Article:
Critical Thinking: Tools for Taking Charge of Your Learning and Your Life / Edition 2

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Overview

Critical Thinking: Tools for Taking Charge of Your Learning and Your Life, Second Edition, approaches critical thinking as a process for taking charge of and responsibility for one's thinking. Based in theory developed over the last 25 years, the book focuses on an integrated, universal concept of critical thinking that is both substansive and practical; it fosters the development of basic intellectual skills students need to think through content in any class, subject, or discipline, as well as through any problem or issue they face. Simply stated, this text offers students the intellectual tools they need for a lifelong learning and rational, conscientious living.

Written by two of the leading experts in critical thinking, this second edition has all the strengths of the original edition plus two new chapters: one focusing on fallacies in thinking, and the other dealing with the problem of propaganda and bias in the mainstream news media.

Content highlights include:

  • Think For Yourself activities
  • A concrete yet substantive approach to multidisciplinary learning
  • Practical ways to analyze and evaluate reasoning
  • Emphasis on fair-minded critical thinking and ethical reasoning
  • Egocentric and sociocentric thought as primary barriers to critical thinking
  • Keys to lifelong learning, decision making, and problem solving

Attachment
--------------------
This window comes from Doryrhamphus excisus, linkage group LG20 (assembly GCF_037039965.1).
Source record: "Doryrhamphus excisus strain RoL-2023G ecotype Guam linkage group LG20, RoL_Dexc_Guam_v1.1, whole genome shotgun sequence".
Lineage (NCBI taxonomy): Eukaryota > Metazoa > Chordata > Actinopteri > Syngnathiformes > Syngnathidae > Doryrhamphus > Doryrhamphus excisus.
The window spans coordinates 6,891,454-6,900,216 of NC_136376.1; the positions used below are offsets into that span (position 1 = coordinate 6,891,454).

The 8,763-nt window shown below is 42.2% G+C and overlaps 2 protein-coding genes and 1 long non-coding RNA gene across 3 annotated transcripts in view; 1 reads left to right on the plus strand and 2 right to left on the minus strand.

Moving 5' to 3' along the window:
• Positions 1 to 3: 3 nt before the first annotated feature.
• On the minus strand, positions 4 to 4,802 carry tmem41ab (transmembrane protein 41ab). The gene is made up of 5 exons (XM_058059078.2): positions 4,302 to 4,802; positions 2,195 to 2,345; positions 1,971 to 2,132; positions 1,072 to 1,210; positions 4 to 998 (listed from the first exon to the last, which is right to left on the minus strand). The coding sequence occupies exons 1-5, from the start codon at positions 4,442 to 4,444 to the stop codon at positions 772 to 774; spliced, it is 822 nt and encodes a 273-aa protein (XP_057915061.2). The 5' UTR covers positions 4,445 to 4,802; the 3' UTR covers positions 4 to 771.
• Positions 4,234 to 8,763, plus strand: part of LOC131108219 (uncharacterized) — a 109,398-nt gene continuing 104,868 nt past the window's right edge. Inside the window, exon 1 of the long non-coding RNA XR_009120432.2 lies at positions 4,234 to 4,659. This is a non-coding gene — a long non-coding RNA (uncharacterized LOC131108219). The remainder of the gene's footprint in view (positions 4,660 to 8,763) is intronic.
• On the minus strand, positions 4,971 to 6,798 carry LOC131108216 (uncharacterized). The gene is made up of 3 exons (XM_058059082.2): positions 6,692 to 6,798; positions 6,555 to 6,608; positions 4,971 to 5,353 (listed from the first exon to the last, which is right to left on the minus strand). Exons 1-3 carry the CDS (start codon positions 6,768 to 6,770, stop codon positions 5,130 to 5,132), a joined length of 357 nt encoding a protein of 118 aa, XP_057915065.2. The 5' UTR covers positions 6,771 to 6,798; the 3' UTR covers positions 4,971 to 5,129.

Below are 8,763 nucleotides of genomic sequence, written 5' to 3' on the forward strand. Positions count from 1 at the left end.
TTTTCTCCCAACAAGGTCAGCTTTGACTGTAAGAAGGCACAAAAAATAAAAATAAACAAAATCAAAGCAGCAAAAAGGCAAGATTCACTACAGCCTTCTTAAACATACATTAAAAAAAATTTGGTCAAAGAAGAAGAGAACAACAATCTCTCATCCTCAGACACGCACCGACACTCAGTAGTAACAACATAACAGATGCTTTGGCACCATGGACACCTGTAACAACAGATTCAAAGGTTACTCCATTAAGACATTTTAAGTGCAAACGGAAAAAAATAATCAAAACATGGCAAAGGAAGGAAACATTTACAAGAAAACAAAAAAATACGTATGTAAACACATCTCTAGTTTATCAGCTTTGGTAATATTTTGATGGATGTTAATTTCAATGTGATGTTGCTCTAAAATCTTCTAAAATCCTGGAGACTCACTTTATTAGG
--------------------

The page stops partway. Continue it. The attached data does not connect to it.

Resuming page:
• A global approach to developing the mind-its thought, desires, and emotions
  • Using information critically and ethically
  • Thinking strategically through problems and issues in everyday life

The authors' website provides students with valuable resources to enhance their development as thinkers. Find this at www.criticalthinking.org.

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Product Details

  • ISBN-13: 9780131149625
  • Publisher: Prentice Hall
  • Publication date: 7/28/2005
  • Edition description: 2ND
  • Edition number: 2
  • Pages: 544
  • Product dimensions: 7.58 (w) x 9.05 (h) x 1.15 (d)

Meet the Author

DR. RICHARD W. PAUL is Director of Research and Professional Development at the Center for Critical Thinking and the Chair of the National Council for Excellence in Critical Thinking. He has authored eight books and more than 200 articles on critical thinking. In over 35 years of teaching experience, he has won numerous awards and honors, including Distinguished Perry Lecturer for the year 2000.

DR. LINDA ELDER is an educational psychologist, President for the Foundation for Critical Thinking, and Executive Director of the Center for Critical Thinking. She is highly published and has done original research into the relation of thought and emotion. She is a regular keynoter at the International Conference on Critical Thinking and is a recognized leader in the field.

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Read an Excerpt

Whatever you are doing right now is determined by the way you are thinking. Whatever you feel—-all your emotions—- are determined by your thinking. Whatever you want—-all your desires—- are determined by your thinking. If your thinking is unrealistic, it will lead you to many disappointments. If your thinking is overly pessimistic, it will deny you due recognition of the many things in which you should properly rejoice.

Test this idea for yourself. Identify some examples of your strongest feelings or emotions. Then identify the thinking that is correlated with those examples. For example, if you feel excited about college, it is because you think that good things will happen to you in college. If you dread going to class, it is probably because you think it will be boring or too difficult.